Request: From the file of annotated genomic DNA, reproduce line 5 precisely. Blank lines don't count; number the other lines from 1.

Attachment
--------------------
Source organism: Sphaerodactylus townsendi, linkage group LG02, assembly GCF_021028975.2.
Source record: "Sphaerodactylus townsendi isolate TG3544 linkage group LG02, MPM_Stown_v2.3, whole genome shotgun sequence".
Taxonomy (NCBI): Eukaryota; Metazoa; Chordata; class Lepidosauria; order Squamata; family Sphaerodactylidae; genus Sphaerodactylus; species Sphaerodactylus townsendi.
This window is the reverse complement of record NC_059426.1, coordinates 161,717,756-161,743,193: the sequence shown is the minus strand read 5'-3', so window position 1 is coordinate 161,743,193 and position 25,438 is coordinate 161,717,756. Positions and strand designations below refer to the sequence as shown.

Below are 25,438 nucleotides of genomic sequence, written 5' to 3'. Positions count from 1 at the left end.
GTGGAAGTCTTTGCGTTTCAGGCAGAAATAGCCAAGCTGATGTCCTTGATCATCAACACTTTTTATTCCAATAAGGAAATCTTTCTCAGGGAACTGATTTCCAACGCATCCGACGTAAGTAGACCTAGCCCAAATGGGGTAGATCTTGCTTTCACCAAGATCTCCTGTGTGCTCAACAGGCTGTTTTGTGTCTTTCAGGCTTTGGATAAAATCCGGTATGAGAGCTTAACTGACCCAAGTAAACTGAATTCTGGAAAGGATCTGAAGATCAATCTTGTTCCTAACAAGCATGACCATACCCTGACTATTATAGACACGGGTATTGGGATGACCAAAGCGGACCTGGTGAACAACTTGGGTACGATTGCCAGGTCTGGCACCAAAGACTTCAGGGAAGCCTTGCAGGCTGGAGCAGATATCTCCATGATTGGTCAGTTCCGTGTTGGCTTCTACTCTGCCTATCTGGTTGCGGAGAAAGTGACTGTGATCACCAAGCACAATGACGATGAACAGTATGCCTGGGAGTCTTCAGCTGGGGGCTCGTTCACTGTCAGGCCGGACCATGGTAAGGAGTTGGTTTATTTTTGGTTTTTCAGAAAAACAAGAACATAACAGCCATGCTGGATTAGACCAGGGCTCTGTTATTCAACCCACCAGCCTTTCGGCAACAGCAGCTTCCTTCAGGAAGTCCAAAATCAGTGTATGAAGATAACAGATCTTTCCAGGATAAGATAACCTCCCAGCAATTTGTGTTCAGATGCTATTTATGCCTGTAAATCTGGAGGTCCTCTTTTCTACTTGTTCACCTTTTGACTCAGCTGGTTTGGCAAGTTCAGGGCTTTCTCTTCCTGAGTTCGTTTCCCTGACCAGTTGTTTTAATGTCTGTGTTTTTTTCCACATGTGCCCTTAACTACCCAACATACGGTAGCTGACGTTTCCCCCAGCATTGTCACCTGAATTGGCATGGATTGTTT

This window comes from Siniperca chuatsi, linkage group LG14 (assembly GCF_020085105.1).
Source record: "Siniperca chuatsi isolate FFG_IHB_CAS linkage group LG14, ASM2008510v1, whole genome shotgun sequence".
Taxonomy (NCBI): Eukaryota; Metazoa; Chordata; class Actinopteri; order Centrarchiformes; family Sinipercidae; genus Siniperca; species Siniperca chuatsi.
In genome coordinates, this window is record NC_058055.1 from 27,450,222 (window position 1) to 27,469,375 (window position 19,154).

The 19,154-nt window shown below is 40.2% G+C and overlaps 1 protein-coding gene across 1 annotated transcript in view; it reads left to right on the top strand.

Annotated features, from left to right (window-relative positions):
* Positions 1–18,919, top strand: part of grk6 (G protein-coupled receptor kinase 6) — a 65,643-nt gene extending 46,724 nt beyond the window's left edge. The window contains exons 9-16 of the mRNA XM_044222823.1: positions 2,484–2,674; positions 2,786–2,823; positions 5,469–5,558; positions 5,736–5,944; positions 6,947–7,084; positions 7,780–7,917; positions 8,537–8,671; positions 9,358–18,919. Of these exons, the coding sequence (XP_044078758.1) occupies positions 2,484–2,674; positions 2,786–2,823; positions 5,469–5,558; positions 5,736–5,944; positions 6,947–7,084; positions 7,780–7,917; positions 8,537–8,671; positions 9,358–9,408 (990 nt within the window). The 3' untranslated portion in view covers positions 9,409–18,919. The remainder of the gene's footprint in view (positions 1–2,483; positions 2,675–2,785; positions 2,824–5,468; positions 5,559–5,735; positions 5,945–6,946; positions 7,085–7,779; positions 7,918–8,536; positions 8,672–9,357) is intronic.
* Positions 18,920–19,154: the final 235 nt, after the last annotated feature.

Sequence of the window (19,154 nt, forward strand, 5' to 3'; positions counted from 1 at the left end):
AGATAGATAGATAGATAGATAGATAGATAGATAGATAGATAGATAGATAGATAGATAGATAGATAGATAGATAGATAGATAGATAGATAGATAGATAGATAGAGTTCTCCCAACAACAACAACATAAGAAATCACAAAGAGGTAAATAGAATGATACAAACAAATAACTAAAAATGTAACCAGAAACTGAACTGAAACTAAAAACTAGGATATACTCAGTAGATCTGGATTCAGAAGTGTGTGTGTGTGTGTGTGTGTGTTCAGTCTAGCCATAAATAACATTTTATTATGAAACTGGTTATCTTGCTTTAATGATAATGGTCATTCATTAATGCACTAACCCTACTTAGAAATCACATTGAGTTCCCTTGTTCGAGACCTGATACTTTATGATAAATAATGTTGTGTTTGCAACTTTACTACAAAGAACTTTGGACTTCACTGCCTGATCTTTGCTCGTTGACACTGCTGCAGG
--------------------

Below are 25,438 nucleotides of genomic sequence, written 5' to 3'. Positions count from 1 at the left end.